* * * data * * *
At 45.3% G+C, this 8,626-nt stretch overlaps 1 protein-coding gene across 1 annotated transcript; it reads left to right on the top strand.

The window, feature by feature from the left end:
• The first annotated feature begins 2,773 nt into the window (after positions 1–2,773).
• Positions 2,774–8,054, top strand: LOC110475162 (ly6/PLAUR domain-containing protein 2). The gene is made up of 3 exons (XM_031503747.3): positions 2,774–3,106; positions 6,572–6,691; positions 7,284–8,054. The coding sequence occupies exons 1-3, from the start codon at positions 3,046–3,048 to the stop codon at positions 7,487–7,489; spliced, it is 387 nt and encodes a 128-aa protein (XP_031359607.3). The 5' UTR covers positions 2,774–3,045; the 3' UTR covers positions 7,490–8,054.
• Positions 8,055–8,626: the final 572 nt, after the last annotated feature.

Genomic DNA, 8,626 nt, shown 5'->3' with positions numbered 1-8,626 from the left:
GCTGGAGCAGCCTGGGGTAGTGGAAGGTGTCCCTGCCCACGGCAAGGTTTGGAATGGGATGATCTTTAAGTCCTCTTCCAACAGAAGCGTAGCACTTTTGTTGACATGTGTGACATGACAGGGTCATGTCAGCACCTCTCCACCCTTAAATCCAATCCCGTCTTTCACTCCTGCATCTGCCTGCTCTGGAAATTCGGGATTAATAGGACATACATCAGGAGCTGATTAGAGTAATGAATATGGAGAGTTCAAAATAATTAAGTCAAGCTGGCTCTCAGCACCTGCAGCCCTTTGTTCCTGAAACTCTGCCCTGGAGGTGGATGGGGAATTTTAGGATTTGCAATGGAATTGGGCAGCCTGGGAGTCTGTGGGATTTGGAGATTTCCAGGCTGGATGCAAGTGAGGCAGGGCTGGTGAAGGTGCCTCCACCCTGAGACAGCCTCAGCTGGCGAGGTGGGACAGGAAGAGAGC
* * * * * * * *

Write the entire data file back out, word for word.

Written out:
At 45.3% G+C, this 8,626-nt stretch overlaps 1 protein-coding gene across 1 annotated transcript; it reads left to right on the top strand.

The window, feature by feature from the left end:
• The first annotated feature begins 2,773 nt into the window (after positions 1–2,773).
• Positions 2,774–8,054, top strand: LOC110475162 (ly6/PLAUR domain-containing protein 2). The gene is made up of 3 exons (XM_031503747.3): positions 2,774–3,106; positions 6,572–6,691; positions 7,284–8,054. The coding sequence occupies exons 1-3, from the start codon at positions 3,046–3,048 to the stop codon at positions 7,487–7,489; spliced, it is 387 nt and encodes a 128-aa protein (XP_031359607.3). The 5' UTR covers positions 2,774–3,045; the 3' UTR covers positions 7,490–8,054.
• Positions 8,055–8,626: the final 572 nt, after the last annotated feature.

Genomic DNA, 8,626 nt, shown 5'->3' with positions numbered 1-8,626 from the left:
GCTGGAGCAGCCTGGGGTAGTGGAAGGTGTCCCTGCCCACGGCAAGGTTTGGAATGGGATGATCTTTAAGTCCTCTTCCAACAGAAGCGTAGCACTTTTGTTGACATGTGTGACATGACAGGGTCATGTCAGCACCTCTCCACCCTTAAATCCAATCCCGTCTTTCACTCCTGCATCTGCCTGCTCTGGAAATTCGGGATTAATAGGACATACATCAGGAGCTGATTAGAGTAATGAATATGGAGAGTTCAAAATAATTAAGTCAAGCTGGCTCTCAGCACCTGCAGCCCTTTGTTCCTGAAACTCTGCCCTGGAGGTGGATGGGGAATTTTAGGATTTGCAATGGAATTGGGCAGCCTGGGAGTCTGTGGGATTTGGAGATTTCCAGGCTGGATGCAAGTGAGGCAGGGCTGGTGAAGGTGCCTCCACCCTGAGACAGCCTCAGCTGGCGAGGTGGGACAGGAAGAGAGC